Swedish Space Corporation uses Perforce as the heart of their work
Helix is used by SSC Science Services as it applies continuous integration practices for many applications, including its wind-weighting application. During active development of these products the Science Services team averages one release per month, with artifacts and builds kept separately.
Why is Perforce so important at SSC?
Ability to integrate well
Easy branching and merging
Distributed version control
It’s pretty early days for our use of DVCS but I like it and also find it the easiest way to set up workspaces.
About the Swedish Space Corporation
- The Swedish Space Corporation (SSC) provides technology and services required to implement and manage advanced space projects. The SSC works with organizations including ESA (European Space Agency), CNES (France), the DLR (Germany), JAXA (Japan) and NASA.
- The Science Services division, part of the SSC, launches sounding rockets and high-altitude or stratospheric balloons from Esrange Space Center in Sweden.
- To provide a sense of the scale of the organization’s work: by November 2015, there had been more than ten rocket launches that year. The stratospheric balloons are also an important part of the Corporation’s work, able to lift payloads of several tonnes up to 40 km altitude.
Ensuring the Public Safety During Launches
Software is at the heart of the work carried out by the SSC’s Sciences Services team, ensuring reliable, predictable and safe launches of rockets and balloons through the development and delivery of ground control, analysis, and monitoring software.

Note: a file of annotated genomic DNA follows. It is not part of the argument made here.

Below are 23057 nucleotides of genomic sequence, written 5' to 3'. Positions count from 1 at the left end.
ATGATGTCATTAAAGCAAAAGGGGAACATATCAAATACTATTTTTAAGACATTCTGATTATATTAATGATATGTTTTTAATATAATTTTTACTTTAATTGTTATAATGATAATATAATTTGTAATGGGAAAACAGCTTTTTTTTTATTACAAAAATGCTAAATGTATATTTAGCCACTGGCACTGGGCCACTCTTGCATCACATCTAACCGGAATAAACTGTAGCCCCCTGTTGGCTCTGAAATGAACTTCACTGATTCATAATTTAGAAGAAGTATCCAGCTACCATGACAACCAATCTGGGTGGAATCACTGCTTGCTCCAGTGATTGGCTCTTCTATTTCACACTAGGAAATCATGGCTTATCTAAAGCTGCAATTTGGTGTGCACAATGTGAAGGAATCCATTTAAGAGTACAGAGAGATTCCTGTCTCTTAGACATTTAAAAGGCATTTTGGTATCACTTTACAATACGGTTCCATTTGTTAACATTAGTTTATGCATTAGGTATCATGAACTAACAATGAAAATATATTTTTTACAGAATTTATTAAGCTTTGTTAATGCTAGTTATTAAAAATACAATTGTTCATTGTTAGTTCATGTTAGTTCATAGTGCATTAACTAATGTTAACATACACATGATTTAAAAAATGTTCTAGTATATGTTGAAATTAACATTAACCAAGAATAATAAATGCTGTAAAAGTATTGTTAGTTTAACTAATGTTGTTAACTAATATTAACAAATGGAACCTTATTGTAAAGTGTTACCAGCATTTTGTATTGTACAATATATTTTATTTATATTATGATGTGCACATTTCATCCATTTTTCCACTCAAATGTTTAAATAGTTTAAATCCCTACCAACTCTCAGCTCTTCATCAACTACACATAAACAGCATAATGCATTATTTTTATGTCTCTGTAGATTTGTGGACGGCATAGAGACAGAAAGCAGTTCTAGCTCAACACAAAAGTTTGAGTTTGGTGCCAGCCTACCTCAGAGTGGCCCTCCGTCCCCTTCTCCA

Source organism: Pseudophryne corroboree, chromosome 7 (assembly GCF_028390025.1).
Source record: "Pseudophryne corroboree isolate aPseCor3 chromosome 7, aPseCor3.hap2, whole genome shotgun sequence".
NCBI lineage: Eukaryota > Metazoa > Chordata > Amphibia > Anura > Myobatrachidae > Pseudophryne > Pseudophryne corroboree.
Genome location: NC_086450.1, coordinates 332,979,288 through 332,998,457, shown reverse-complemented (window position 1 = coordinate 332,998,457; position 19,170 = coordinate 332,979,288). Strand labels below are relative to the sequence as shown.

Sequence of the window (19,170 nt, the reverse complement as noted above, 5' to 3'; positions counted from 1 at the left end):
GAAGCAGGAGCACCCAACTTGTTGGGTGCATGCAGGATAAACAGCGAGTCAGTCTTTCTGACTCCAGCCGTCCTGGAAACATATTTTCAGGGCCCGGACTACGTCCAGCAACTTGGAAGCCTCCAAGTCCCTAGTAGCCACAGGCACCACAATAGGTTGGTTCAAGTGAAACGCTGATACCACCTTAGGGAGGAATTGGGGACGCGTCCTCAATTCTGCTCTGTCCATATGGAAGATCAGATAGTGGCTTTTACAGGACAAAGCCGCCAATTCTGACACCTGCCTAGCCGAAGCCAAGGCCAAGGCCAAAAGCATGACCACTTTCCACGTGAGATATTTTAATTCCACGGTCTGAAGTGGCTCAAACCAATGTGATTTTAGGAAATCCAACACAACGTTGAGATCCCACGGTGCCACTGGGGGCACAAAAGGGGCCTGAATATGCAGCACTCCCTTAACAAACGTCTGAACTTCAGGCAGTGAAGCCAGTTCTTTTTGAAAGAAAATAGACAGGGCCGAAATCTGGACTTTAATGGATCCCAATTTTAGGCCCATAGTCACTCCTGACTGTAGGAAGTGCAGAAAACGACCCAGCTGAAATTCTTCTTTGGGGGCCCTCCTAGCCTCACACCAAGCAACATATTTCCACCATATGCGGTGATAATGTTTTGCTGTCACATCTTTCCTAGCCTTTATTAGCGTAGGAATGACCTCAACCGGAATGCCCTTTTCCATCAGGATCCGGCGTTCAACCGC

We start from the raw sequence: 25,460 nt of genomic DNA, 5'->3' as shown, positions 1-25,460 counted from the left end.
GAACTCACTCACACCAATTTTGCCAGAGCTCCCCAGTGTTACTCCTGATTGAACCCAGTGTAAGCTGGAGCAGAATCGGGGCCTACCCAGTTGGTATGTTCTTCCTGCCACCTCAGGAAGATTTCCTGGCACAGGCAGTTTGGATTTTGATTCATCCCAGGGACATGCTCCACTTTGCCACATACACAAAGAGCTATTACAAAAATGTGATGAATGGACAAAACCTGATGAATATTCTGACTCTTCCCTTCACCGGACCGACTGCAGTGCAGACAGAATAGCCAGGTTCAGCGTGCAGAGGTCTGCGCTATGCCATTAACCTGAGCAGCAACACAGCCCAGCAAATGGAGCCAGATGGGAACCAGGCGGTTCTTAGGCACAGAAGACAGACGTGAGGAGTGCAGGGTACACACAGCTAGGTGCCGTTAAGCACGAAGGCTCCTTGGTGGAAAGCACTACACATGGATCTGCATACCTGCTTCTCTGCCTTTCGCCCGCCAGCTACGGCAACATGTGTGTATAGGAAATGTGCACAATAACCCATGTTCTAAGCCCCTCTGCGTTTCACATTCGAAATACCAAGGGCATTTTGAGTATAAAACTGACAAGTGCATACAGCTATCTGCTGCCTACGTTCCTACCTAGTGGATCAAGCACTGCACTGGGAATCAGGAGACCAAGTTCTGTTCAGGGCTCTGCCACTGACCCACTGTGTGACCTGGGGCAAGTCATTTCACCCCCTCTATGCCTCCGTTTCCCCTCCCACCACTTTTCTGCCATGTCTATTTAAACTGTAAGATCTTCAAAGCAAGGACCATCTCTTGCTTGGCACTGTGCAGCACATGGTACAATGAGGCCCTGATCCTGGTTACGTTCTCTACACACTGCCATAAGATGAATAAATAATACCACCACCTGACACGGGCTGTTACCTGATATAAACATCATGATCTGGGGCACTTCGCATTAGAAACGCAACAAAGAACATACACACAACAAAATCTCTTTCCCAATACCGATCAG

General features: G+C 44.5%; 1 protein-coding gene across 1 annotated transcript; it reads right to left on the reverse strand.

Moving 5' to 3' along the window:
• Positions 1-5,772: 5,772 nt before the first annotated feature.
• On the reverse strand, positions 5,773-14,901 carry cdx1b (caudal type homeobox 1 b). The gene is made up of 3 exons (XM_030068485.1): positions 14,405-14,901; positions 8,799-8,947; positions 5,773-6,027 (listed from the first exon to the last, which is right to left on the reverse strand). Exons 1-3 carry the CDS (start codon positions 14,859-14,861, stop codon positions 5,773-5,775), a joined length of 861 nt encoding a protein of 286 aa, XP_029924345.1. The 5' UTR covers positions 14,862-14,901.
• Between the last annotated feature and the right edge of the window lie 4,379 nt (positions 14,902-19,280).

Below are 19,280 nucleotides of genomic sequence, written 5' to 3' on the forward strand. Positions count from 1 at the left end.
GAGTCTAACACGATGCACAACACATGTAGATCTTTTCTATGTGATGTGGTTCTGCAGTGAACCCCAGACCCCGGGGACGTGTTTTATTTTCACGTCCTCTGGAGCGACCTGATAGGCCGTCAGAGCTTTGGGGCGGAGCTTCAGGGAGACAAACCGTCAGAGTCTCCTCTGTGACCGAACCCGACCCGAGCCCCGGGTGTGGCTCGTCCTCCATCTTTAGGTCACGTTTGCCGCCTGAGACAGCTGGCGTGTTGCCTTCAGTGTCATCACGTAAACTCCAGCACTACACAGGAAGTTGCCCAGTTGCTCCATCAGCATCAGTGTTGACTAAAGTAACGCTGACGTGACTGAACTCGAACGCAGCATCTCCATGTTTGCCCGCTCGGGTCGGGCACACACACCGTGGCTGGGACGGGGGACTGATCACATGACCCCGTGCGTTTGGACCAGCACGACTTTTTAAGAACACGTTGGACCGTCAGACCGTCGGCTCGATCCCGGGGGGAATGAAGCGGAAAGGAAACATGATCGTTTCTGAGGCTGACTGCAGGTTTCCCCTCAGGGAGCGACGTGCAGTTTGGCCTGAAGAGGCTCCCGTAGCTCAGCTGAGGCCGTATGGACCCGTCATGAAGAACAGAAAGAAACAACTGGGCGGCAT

Johan Nilsson, Systems Engineer with the Science Services team, provides an example: “One of the most recent projects has been ‘wind-weighting,’ which is all about the accurate assessment of the impact of current wind conditions to reliably predict the best launch direction for a sounding rocket.”
More than ten years ago, after a thorough evaluation of currently available SCM tools, the SSC chose Perforce for the following reasons:
- Ability to integrate well into a variety of environments, including OpenVMS, Windows and Linux
- Stability and speed
- Simple administration
- Strong support. According to Nilsson: “Support from Perforce has been very good, I would recommend it.”
- Support for easier branching and merging, with a clear view of the history of changes
Over the years requirements at the SSC have expanded and Helix has grown with the organization:
- Support for component-based development
- Support for working offline in a controlled way
- Distributed version control (DVCS) functionality
Perforce Helix in Action
Today, Helix is used by a 10-strong team of developers at SSC Science Services. The team applies continuous integration practices for many applications, including its wind-weighting application. During active development of these products the Science Services team averages one release per month, with artifacts and builds kept separately.
- Projects are typically carried out by up to three team members. Repository size is typically in the range of tens of megabytes, consisting primarily of source code, with some precompiled components added.
- Helix works alongside Eclipse, Visual Studio, MSBuild and Jenkins, plus JIRA for bug-tracking. These are all tools with which Perforce Helix integrates well.
- The Science Services team is currently adopting the use of Perforce Helix in distributed mode. According to Nilsson: "We needed support when working offline. It’s pretty early days for our use of DVCS but I like it and also find it the easiest way to set up workspaces.”
- Perforce gives the Science Services team the ability to deliver often complex software to support “mission-critical” projects carried out by the Swedish Space Corporation.
- The features within Perforce support efficient collaboration between team members with flexible, centralized and distributed functionality. This helps the team to meet deadlines and project goals.
“We’ve not had any performance problems and software from Perforce is very stable – our Helix server hasn’t experienced a crash since its introduction here 12 years ago.”